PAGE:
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9

My best guess that it's been done to reduce the computation time, otherwise we would have to find out the q value for each action and then select the best one. It has no real impact on computation time, other than a slight increase (due to extra memory used by two networks). You could cache results of the target network I suppose, but it probably would not ...


6

DQN and AlphaZero do not share much in terms of implementation. However, they are based on the same Reinforcement Learning (RL) theoretical framework. If you understand terms like MDP, reward, return, value, policy, then these are interchangeable between DQN and AlphaZero. When it comes to implementation, and what each part of the system is doing, then this ...


5

To model chess as a Markov decision problem (MDP) you can refer to the AlphaZero paper (Mastering Chess and Shogi by Self-Play with a General Reinforcement Learning Algorithm). The exact details can be found starting from the bottom of page 13. Briefly, an action is described by picking a piece and then picking a move with it. The size of the board is 8 by ...


5

Let $Q^*(s, a)$ denote the "true" $Q$-value for a state-action pair $(s, a)$, i.e. the values that we're hoping to learn to approximate using a neural network that outputs $Q(s, a)$ values. The problem you describe is basically that you have situations where $Q^*(s, a_1) = Q^*(s, a_2) + \epsilon$ for some very small value $\epsilon$, where $a_1 \neq a_2$. ...


5

More precisely: is DQNN applicable only when we have high translational invariance in our input(s)? No, DQN (that is the commonly-used abbreviation by the way, there also is a dqn tag which you may wish to use) is not restricted to images or other kinds of inputs with those properties, it can be used with pretty much any kinds of inputs. The DQN algorithm ...


5

This answer will point the reader to potentially useful resources, but I can't ensure that the courses are good (because I have never followed them). Free Reinforcement Learning in the Open AI Gym (a small course that you can find in the YouTube channel suggested in the other answer) by Phil Tabor The free course Advanced Deep Learning & Reinforcement ...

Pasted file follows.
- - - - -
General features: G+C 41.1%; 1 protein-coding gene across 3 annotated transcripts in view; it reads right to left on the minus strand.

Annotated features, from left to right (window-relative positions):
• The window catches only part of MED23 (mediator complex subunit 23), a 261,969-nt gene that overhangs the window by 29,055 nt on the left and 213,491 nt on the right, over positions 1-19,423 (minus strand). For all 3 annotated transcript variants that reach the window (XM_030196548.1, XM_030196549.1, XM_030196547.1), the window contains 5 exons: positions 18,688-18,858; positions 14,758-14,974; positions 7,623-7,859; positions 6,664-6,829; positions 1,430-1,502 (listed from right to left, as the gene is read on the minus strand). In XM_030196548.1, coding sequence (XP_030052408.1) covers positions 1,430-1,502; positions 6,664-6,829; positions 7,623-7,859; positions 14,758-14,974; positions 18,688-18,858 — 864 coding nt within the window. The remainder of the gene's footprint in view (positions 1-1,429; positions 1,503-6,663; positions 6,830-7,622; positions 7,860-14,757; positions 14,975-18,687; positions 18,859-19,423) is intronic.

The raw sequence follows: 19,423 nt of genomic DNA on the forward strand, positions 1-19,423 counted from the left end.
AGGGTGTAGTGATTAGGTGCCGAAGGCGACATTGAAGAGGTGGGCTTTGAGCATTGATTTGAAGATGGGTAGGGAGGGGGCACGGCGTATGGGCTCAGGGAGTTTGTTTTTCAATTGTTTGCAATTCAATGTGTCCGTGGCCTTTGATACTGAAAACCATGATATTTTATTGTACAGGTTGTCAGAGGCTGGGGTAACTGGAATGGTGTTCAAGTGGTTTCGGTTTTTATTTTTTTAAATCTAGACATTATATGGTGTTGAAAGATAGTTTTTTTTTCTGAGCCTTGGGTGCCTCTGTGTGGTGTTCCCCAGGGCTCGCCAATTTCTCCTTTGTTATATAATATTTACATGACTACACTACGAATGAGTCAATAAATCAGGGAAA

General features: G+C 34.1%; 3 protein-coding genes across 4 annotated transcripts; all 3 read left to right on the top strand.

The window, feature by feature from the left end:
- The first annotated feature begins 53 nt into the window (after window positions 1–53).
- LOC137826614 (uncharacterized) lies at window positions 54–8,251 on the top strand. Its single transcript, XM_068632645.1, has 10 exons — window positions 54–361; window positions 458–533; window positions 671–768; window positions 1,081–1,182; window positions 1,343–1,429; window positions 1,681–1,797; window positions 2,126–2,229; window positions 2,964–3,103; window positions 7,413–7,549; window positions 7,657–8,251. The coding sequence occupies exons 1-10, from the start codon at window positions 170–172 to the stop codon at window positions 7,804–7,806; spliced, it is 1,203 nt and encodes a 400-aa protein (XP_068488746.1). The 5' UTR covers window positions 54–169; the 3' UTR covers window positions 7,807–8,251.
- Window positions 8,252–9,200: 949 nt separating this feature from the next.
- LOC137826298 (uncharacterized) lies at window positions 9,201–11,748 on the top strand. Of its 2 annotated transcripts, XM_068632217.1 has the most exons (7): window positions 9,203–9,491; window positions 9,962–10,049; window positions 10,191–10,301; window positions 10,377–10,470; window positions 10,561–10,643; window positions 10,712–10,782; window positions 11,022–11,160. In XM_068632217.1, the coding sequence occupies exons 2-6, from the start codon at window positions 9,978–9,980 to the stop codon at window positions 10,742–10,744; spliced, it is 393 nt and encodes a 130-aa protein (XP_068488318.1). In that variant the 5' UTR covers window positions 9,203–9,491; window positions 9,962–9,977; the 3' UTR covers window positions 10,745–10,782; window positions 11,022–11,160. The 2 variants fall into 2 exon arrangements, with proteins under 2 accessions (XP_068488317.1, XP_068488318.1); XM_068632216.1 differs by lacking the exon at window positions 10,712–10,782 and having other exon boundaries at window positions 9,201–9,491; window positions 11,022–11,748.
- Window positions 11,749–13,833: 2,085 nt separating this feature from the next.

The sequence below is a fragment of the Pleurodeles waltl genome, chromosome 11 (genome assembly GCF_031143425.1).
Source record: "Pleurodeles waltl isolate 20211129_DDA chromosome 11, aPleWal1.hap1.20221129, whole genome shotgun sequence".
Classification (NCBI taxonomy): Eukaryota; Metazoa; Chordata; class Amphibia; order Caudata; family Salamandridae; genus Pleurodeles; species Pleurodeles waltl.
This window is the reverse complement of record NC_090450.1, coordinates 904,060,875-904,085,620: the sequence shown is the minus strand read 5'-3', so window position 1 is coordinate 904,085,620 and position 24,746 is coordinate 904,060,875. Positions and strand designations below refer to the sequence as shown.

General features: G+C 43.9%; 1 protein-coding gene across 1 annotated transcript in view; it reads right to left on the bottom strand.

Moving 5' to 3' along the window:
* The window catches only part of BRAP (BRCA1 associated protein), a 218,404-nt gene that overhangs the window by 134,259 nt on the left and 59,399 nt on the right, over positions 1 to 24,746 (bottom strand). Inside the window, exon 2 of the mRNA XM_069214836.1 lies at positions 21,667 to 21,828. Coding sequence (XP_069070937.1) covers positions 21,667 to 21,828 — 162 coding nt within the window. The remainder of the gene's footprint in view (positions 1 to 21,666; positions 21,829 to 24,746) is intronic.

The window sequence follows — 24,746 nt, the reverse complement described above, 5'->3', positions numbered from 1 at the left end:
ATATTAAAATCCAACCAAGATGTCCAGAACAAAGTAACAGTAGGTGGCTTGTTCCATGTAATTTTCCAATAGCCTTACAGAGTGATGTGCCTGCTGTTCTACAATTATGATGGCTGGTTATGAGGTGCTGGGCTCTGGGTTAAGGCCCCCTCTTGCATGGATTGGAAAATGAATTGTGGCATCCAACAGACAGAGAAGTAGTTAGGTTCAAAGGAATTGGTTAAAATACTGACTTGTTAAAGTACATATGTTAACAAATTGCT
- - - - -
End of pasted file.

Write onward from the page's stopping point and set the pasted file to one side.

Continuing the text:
4

Dueling architectures create bigger differences in the values of actions in the state space. This is because the state-value V(s) function is estimated separately from the state-action value Q(s, a). A new quantity, the advantage of an action, can then be defined as A(s, a) = Q(s, a) - V(s). The Q function, however, measures the the value of choosing a ...


4

The simplest thing to do when you make you first implementation of the agent, is to automate decisions like this, in order to keep representations and decisions simple. However, if you want to explore tactics surrounding declaration, then I think the following applies: There should be an initial round of actions where the agent may get to decide whether or ...


4

In some cases we may wish to have a discount factor $\gamma_t$ which depends on time $t$ (or depends on state $s_t$ and/or action $a_t$, leading to an indirect dependence on time $t$). Indeed we do not usually do this, but it does happen sometimes. I guess that, from a theoretical point of view, it was very easy of the authors to make their algorithm more ...


4

For the programming part I suggest this YouTube channel by Phil Tabor (he also has a website: neuralnet.ai. I found his videos really useful while I was attending reinforcement learning classes at the uni. He covers basic algorithms like value iteration and policy iteration and also more advanced like deep q learning, covering all main python libraries (...


3

Does it have to do with the reward function? This seems likely to me. You have chosen a reward that is unusual in that it cross-links episodes. It is not really a reinforcement problem to optimise behaviour with respect to results of previous episode behaviour in this way. This might be an option for an evolutionary fitness context, if you have competing ...


3

120 inputs can be handled by a complex enough network. Dealing with high complexity is one of NN's strengths. Using a (120,) vector or a (3,40) matrix is the same, they're still 120 inputs. Your binary encoding should work. Another option is a single (40,) vector, with 0 being "still in deck", 1 being "in hand", 2 being "on table", 3 being "already played". ...


3

Although what @Jaden said may be true by itself, it does not really serve to answer my question as I have seen after conducting numerous experiments, and finally reaching close to Dueling Network performance using a normal Double DQN (DDQN). I made the following changes to my code after closely examining the OpenAI baselines code: Used PongFrameskip-v4 ...


3

Does the opponent's turn affect the calculated rewards? Yes, in general it can. Obvious case, in a two player game where the opponent could win or lose on their turn, but has other options. As far as I know, the reward should only be the result of the agent's action right? In a well-defined MDP, the reward should be a stochastic function of the current ...


3

The authors of that paper hypothesized that rank-based prioritization would be more robust to outliers. They suggested that rank-based sampling would be preferred for this reason. However, as they noted later, the fact that DQN clips rewards anyways weakens this argument. If you're going to use someone else's ready-made code for your prioritized experience ...